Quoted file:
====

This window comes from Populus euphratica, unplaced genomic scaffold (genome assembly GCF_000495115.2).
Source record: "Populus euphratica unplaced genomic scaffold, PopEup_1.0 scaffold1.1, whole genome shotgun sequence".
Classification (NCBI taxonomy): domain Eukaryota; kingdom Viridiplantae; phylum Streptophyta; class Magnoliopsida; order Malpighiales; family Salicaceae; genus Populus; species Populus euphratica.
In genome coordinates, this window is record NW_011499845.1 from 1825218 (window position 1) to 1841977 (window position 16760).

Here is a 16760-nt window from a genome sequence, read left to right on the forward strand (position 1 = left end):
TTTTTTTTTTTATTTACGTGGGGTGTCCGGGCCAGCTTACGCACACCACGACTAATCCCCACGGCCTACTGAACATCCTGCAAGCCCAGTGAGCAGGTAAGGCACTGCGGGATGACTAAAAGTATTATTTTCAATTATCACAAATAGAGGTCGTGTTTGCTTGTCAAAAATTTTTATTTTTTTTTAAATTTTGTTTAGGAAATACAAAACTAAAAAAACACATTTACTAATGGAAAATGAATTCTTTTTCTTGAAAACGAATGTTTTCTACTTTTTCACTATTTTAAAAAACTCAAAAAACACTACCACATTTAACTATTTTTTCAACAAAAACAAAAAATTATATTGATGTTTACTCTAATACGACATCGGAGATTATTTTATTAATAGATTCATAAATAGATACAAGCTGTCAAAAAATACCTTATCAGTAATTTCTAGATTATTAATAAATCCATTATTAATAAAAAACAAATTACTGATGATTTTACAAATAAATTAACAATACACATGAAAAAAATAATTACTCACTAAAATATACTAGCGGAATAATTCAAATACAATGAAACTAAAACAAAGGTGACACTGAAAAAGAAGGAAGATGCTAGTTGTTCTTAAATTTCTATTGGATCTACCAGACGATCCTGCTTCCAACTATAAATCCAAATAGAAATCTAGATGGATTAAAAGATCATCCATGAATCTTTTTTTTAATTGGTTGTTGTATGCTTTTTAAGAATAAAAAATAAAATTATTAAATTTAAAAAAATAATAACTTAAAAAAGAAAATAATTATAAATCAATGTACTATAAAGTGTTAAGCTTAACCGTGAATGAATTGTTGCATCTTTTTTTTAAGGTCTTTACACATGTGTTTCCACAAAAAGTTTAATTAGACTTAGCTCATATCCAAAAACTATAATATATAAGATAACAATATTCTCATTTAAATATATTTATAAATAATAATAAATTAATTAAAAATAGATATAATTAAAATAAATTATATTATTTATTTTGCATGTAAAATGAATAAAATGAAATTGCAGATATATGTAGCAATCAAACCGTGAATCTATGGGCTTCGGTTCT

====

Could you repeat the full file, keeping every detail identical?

This window comes from Populus euphratica, unplaced genomic scaffold (genome assembly GCF_000495115.2).
Source record: "Populus euphratica unplaced genomic scaffold, PopEup_1.0 scaffold1.1, whole genome shotgun sequence".
Classification (NCBI taxonomy): domain Eukaryota; kingdom Viridiplantae; phylum Streptophyta; class Magnoliopsida; order Malpighiales; family Salicaceae; genus Populus; species Populus euphratica.
In genome coordinates, this window is record NW_011499845.1 from 1825218 (window position 1) to 1841977 (window position 16760).

Here is a 16760-nt window from a genome sequence, read left to right on the forward strand (position 1 = left end):
TTTTTTTTTTTATTTACGTGGGGTGTCCGGGCCAGCTTACGCACACCACGACTAATCCCCACGGCCTACTGAACATCCTGCAAGCCCAGTGAGCAGGTAAGGCACTGCGGGATGACTAAAAGTATTATTTTCAATTATCACAAATAGAGGTCGTGTTTGCTTGTCAAAAATTTTTATTTTTTTTTAAATTTTGTTTAGGAAATACAAAACTAAAAAAACACATTTACTAATGGAAAATGAATTCTTTTTCTTGAAAACGAATGTTTTCTACTTTTTCACTATTTTAAAAAACTCAAAAAACACTACCACATTTAACTATTTTTTCAACAAAAACAAAAAATTATATTGATGTTTACTCTAATACGACATCGGAGATTATTTTATTAATAGATTCATAAATAGATACAAGCTGTCAAAAAATACCTTATCAGTAATTTCTAGATTATTAATAAATCCATTATTAATAAAAAACAAATTACTGATGATTTTACAAATAAATTAACAATACACATGAAAAAAATAATTACTCACTAAAATATACTAGCGGAATAATTCAAATACAATGAAACTAAAACAAAGGTGACACTGAAAAAGAAGGAAGATGCTAGTTGTTCTTAAATTTCTATTGGATCTACCAGACGATCCTGCTTCCAACTATAAATCCAAATAGAAATCTAGATGGATTAAAAGATCATCCATGAATCTTTTTTTTAATTGGTTGTTGTATGCTTTTTAAGAATAAAAAATAAAATTATTAAATTTAAAAAAATAATAACTTAAAAAAGAAAATAATTATAAATCAATGTACTATAAAGTGTTAAGCTTAACCGTGAATGAATTGTTGCATCTTTTTTTTAAGGTCTTTACACATGTGTTTCCACAAAAAGTTTAATTAGACTTAGCTCATATCCAAAAACTATAATATATAAGATAACAATATTCTCATTTAAATATATTTATAAATAATAATAAATTAATTAAAAATAGATATAATTAAAATAAATTATATTATTTATTTTGCATGTAAAATGAATAAAATGAAATTGCAGATATATGTAGCAATCAAACCGTGAATCTATGGGCTTCGGTTCT